Soothe that sunburn
Posted on 14 January 2016
Sunburn usually takes us by surprise. Somewhere between swimming and spending the day outdoors we realise that our sun-blushed skin is turning a scary shade of red and we are filled with stinging regret.
That fact is that nobody plans to go out and get sunburnt, but it’s imperative that we plan not to get sunburnt when spending time out in the summer sun (or even sometimes the winter sun for that matter). Fair-skinned individuals with blue eyes are most at risk of sunburn as well as people on certain types of medication, such as for hypertension or acne, or with certain diseases such as connective tissue disease. It’s important to know and understand your risk factors to help you determine your required sun protection factor. All of us can develop sunburn to a degree, but the amount of time it takes to develop sunburn differs from person to person, as does the severity.
So when it comes to sunburn, prevention is always better than cure. Long term, sunburn can lead to photo ageing and wrinkling which will give you a dull, sallow complexion. It also dramatically increases your risk of developing skin cancers such as basal-cell carcinomas and melanomas. You can minimise the harm the sun can do to your skin by covering up when you go outside. Wear sunscreen, hats and long sleeves and avoid sun exposure between 10am and 4pm when sun intensity is at its strongest. However, dermatologist Dr Fredah Maleka of Mediclinic Medforum in Pretoria cautions that short periods in the sun are necessary for the body to make vitamin D so complete avoidance of the sun is not advised. Here’s what she does advise to treat sunburn, should you be taken by surprise by this painful condition.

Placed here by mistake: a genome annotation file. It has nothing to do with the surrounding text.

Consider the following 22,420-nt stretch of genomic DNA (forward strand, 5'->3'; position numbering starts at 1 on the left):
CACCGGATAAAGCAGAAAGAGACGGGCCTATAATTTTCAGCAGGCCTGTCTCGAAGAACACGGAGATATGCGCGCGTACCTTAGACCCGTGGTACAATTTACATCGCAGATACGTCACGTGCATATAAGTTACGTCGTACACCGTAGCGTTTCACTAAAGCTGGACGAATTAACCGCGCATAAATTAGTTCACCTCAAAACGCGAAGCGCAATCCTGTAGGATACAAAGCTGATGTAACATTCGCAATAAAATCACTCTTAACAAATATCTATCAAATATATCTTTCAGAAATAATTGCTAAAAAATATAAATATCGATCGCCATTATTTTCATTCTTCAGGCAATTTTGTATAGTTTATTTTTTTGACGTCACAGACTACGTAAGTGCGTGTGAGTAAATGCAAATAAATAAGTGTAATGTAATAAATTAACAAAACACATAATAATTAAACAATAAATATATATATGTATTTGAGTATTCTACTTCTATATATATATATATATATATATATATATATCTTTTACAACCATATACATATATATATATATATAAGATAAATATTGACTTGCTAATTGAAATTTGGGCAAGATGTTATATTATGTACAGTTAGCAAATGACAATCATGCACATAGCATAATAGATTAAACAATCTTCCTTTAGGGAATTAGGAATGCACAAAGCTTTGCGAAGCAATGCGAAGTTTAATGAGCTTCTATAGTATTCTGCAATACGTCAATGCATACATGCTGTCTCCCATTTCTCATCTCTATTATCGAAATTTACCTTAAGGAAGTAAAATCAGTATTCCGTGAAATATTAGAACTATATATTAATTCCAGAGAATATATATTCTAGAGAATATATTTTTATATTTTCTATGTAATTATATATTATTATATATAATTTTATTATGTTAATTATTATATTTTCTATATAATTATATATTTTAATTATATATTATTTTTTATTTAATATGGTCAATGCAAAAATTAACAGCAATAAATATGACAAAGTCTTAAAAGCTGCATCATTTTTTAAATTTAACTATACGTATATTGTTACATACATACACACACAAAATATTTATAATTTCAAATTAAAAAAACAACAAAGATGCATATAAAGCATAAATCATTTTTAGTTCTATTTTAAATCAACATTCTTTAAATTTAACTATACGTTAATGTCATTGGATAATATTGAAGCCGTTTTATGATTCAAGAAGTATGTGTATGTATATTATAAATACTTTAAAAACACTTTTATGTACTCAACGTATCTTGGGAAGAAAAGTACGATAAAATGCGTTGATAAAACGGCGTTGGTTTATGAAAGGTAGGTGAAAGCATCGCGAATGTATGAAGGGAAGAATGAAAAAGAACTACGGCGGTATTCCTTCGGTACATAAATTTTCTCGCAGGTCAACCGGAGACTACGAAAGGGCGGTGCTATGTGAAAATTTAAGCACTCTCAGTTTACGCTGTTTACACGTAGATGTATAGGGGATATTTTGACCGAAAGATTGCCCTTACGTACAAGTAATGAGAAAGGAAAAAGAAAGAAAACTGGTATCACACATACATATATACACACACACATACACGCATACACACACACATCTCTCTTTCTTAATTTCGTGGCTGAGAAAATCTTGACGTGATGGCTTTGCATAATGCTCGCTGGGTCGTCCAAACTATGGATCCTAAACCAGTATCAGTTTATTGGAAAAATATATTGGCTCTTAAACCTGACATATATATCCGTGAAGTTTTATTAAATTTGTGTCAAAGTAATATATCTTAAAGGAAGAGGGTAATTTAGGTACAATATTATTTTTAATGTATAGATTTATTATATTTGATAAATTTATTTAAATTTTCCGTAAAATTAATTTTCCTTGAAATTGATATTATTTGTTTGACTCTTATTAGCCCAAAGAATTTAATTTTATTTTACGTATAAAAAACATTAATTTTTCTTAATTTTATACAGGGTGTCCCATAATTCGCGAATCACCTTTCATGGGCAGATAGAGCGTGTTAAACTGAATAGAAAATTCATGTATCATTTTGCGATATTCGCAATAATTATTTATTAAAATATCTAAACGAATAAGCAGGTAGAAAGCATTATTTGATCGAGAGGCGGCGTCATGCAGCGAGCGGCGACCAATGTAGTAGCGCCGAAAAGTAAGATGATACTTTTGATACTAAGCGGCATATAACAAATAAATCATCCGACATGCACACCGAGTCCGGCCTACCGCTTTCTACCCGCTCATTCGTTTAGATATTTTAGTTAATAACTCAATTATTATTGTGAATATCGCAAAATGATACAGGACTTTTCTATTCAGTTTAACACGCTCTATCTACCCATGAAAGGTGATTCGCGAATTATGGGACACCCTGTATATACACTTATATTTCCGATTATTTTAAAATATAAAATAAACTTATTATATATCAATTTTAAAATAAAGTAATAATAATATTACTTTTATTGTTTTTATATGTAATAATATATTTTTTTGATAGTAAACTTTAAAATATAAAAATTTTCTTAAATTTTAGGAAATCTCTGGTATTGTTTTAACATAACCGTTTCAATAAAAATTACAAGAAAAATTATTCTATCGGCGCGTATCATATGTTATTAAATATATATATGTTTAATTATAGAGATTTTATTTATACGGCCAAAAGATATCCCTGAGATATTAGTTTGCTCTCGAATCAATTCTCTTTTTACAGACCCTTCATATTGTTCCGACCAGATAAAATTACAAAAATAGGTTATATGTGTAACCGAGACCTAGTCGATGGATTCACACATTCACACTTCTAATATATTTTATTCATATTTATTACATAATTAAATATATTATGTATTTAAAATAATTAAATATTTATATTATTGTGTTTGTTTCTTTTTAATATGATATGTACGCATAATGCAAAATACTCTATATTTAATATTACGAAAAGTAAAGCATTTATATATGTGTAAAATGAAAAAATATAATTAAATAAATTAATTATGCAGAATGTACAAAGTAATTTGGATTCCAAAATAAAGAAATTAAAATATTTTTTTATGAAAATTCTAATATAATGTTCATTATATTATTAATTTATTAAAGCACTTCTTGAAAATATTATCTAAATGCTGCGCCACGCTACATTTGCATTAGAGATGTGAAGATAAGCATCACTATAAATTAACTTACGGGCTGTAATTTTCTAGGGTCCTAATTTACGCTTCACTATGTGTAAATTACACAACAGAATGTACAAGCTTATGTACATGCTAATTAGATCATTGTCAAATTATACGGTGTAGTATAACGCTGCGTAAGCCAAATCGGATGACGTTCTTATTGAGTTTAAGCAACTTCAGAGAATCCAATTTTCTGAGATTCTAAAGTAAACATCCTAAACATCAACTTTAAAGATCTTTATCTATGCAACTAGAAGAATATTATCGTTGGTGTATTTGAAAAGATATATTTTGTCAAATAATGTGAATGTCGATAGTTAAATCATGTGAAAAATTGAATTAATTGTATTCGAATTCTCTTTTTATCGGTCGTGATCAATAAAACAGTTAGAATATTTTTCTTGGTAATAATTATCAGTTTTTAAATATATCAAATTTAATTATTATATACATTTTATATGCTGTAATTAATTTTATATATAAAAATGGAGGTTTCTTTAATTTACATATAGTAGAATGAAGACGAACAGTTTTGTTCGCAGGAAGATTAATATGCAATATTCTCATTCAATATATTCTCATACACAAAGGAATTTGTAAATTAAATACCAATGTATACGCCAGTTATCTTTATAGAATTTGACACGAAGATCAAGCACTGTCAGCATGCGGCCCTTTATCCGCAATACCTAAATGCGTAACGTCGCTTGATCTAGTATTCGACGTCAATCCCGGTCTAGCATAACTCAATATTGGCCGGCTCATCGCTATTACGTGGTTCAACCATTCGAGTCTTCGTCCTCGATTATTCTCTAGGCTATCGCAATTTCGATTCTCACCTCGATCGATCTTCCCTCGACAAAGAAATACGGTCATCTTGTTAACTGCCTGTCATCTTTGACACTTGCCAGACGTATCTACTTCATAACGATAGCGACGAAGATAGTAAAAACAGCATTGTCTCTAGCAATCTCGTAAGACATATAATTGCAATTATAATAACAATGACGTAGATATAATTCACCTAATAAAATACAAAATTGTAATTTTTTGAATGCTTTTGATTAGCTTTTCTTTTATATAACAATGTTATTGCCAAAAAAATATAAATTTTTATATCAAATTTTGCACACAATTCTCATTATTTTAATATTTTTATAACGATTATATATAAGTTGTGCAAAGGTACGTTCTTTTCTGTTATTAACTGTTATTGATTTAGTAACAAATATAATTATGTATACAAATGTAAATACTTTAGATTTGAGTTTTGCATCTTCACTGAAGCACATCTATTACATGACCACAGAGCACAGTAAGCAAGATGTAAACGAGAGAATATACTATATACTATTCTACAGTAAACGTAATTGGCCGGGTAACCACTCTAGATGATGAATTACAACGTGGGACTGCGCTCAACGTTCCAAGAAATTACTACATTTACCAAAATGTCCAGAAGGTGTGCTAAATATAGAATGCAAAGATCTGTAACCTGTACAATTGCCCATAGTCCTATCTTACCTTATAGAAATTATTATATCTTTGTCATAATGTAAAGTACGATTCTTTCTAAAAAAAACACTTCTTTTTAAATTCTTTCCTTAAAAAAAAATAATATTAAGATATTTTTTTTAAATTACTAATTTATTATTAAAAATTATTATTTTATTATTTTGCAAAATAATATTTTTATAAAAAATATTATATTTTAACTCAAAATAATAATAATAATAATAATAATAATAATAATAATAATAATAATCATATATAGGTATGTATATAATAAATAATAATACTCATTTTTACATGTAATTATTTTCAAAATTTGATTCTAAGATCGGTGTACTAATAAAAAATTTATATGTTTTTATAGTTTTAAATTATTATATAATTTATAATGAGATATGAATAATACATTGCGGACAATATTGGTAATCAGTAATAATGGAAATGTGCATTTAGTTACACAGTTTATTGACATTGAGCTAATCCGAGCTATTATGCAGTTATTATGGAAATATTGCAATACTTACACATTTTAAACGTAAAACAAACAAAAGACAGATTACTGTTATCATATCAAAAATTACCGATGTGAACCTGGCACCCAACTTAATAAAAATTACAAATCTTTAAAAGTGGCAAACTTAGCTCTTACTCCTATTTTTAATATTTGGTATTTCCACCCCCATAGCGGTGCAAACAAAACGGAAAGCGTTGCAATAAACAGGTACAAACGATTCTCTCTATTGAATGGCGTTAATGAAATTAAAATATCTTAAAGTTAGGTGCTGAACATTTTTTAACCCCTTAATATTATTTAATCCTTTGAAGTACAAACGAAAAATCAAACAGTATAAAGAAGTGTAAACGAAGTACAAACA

For starters – The minute you notice sunburn developing move away from the sun and cool the affected area with cold, moist cloths or a cool shower or bath.
At home – Moisturise the skin with non-irritating moisturisers such aqueous cream, aloe vera or vitamin E oil. Drink lots of water to rehydrate and if the skin is painful, take anti-inflammatory painkillers such as ibuprofen to decrease the swelling, redness and pain.
Get help – See a doctor if your sunburn is making you feel unwell or if there is severe blistering.
Later on – Leave blisters or peeling alone. Peeling is an unavoidable consequence of sunburn and will inevitably follow if your skin becomes red from sun exposure.